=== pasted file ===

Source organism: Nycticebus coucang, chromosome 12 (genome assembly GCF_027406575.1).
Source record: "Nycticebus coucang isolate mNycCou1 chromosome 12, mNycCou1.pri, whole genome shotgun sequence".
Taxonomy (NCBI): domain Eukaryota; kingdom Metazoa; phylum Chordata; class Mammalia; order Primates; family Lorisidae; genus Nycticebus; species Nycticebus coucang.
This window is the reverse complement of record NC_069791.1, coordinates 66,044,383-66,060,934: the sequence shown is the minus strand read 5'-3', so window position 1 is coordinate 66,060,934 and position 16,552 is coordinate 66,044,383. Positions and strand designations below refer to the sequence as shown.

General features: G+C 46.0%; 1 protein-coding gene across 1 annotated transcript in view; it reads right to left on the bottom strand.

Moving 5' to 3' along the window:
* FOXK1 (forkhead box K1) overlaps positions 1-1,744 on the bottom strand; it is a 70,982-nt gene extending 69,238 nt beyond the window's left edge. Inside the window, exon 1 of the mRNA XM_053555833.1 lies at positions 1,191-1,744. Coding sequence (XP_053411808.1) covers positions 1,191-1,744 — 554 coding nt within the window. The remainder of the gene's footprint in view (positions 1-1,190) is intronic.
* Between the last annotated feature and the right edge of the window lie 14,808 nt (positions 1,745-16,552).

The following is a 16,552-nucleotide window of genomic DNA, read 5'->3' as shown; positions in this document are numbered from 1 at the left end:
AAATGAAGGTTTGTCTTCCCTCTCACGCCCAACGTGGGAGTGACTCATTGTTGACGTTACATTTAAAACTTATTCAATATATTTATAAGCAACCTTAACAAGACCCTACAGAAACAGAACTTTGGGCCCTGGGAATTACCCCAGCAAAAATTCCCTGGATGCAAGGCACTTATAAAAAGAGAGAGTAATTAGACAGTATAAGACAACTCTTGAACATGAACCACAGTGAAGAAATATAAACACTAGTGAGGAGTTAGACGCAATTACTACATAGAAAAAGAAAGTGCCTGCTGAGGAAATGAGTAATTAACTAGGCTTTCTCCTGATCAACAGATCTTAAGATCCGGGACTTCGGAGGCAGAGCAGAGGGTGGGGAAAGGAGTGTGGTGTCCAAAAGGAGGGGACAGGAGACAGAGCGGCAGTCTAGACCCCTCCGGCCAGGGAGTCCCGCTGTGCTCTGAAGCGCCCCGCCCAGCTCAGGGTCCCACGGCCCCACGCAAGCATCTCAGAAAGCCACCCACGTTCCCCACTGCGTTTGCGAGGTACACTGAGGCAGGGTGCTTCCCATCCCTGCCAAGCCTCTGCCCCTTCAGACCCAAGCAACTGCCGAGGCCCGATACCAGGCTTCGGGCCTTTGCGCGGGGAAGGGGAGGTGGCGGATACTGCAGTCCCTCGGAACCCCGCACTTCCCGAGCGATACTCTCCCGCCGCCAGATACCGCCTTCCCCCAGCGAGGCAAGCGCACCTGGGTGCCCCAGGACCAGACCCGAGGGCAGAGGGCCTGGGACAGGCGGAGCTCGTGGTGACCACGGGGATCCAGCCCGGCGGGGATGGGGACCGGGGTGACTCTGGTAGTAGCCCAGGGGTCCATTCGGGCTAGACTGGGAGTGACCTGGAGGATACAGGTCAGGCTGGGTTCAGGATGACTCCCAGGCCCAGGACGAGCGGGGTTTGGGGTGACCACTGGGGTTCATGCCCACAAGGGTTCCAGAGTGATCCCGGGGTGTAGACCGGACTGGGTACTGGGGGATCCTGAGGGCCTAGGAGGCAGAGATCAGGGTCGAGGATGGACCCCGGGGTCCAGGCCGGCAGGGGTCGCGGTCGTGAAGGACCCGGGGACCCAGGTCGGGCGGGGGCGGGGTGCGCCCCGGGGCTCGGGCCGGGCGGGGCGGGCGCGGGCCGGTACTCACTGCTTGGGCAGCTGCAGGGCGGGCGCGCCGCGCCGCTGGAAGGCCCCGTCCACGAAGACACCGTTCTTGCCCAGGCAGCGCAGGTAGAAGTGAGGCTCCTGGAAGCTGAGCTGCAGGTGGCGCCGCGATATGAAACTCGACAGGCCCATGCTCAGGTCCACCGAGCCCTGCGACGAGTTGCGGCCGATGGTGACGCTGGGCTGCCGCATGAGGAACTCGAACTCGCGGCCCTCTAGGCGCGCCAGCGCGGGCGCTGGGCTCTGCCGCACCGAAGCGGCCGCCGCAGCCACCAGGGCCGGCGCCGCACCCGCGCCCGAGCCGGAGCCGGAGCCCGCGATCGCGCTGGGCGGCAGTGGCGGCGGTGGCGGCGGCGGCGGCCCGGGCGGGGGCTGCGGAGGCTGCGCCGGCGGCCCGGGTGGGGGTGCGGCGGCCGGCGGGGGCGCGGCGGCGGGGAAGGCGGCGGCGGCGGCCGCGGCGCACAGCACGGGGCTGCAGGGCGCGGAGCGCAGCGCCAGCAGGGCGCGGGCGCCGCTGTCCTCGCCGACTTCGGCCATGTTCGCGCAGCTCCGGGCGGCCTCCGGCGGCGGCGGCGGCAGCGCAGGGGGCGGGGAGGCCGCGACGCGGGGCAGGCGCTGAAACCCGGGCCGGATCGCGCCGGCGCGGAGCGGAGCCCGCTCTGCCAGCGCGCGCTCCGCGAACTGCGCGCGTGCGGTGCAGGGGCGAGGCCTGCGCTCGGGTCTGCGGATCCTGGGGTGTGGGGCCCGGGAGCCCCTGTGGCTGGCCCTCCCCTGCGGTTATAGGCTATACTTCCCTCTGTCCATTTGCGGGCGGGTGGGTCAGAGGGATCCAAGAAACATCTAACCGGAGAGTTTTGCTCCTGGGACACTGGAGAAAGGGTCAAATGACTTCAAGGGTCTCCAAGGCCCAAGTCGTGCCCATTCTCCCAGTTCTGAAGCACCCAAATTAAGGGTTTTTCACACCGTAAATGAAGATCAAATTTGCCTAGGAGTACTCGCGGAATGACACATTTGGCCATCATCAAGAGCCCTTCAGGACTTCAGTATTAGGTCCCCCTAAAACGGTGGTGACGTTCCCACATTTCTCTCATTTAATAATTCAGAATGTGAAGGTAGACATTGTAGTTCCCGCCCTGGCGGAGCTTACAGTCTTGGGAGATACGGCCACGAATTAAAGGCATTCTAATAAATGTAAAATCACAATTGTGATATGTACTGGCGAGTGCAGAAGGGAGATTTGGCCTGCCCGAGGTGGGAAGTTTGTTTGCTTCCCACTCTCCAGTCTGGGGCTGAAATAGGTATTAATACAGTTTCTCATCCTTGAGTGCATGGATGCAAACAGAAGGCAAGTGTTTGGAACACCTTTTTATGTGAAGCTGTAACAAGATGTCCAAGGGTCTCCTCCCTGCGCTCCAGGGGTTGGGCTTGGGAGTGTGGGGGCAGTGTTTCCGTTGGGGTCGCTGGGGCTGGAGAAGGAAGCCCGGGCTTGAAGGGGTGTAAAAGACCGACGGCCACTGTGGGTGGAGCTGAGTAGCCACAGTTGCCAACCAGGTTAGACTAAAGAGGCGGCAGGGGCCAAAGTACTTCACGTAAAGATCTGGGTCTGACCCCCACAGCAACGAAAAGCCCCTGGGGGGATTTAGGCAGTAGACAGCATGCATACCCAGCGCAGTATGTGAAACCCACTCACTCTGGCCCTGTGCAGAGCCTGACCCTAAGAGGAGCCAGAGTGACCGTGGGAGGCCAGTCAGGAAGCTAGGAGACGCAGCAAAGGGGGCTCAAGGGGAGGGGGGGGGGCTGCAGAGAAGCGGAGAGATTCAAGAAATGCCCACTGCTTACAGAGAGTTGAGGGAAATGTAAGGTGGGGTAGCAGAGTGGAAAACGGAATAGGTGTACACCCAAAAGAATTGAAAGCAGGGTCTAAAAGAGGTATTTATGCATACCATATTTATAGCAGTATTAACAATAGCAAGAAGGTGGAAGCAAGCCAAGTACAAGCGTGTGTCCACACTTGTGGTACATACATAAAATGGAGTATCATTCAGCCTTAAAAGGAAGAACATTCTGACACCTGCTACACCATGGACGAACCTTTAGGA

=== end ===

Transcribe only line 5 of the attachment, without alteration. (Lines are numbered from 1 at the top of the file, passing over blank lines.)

General features: G+C 46.0%; 1 protein-coding gene across 1 annotated transcript in view; it reads right to left on the bottom strand.